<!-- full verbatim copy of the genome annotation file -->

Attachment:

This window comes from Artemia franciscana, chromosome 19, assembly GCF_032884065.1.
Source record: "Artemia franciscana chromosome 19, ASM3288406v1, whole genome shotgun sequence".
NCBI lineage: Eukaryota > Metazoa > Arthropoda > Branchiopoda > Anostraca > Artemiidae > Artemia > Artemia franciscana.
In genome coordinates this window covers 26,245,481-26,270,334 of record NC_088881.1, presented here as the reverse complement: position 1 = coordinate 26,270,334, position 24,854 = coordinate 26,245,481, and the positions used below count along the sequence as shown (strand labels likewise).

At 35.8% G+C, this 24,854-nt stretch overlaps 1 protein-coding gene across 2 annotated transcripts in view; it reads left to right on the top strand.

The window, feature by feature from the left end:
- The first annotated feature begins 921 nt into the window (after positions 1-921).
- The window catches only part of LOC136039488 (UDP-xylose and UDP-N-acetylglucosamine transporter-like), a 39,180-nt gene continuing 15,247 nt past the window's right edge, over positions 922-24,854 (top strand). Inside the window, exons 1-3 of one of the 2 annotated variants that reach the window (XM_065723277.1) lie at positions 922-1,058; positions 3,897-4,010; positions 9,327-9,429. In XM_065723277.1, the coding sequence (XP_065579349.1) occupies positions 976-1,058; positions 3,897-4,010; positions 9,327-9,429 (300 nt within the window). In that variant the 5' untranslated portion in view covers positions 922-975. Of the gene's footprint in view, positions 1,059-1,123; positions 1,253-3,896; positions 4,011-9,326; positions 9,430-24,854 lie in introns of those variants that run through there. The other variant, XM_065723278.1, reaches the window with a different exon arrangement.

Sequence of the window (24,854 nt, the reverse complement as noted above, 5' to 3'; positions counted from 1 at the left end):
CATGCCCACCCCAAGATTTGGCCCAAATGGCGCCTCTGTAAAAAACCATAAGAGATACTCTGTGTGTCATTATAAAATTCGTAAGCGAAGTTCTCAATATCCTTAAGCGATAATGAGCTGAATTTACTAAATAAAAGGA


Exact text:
This window comes from Artemia franciscana, chromosome 19, assembly GCF_032884065.1.
Source record: "Artemia franciscana chromosome 19, ASM3288406v1, whole genome shotgun sequence".
NCBI lineage: Eukaryota > Metazoa > Arthropoda > Branchiopoda > Anostraca > Artemiidae > Artemia > Artemia franciscana.
In genome coordinates this window covers 26,245,481-26,270,334 of record NC_088881.1, presented here as the reverse complement: position 1 = coordinate 26,270,334, position 24,854 = coordinate 26,245,481, and the positions used below count along the sequence as shown (strand labels likewise).

At 35.8% G+C, this 24,854-nt stretch overlaps 1 protein-coding gene across 2 annotated transcripts in view; it reads left to right on the top strand.

The window, feature by feature from the left end:
- The first annotated feature begins 921 nt into the window (after positions 1-921).
- The window catches only part of LOC136039488 (UDP-xylose and UDP-N-acetylglucosamine transporter-like), a 39,180-nt gene continuing 15,247 nt past the window's right edge, over positions 922-24,854 (top strand). Inside the window, exons 1-3 of one of the 2 annotated variants that reach the window (XM_065723277.1) lie at positions 922-1,058; positions 3,897-4,010; positions 9,327-9,429. In XM_065723277.1, the coding sequence (XP_065579349.1) occupies positions 976-1,058; positions 3,897-4,010; positions 9,327-9,429 (300 nt within the window). In that variant the 5' untranslated portion in view covers positions 922-975. Of the gene's footprint in view, positions 1,059-1,123; positions 1,253-3,896; positions 4,011-9,326; positions 9,430-24,854 lie in introns of those variants that run through there. The other variant, XM_065723278.1, reaches the window with a different exon arrangement.

Sequence of the window (24,854 nt, the reverse complement as noted above, 5' to 3'; positions counted from 1 at the left end):
CATGCCCACCCCAAGATTTGGCCCAAATGGCGCCTCTGTAAAAAACCATAAGAGATACTCTGTGTGTCATTATAAAATTCGTAAGCGAAGTTCTCAATATCCTTAAGCGATAATGAGCTGAATTTACTAAATAAAAGGA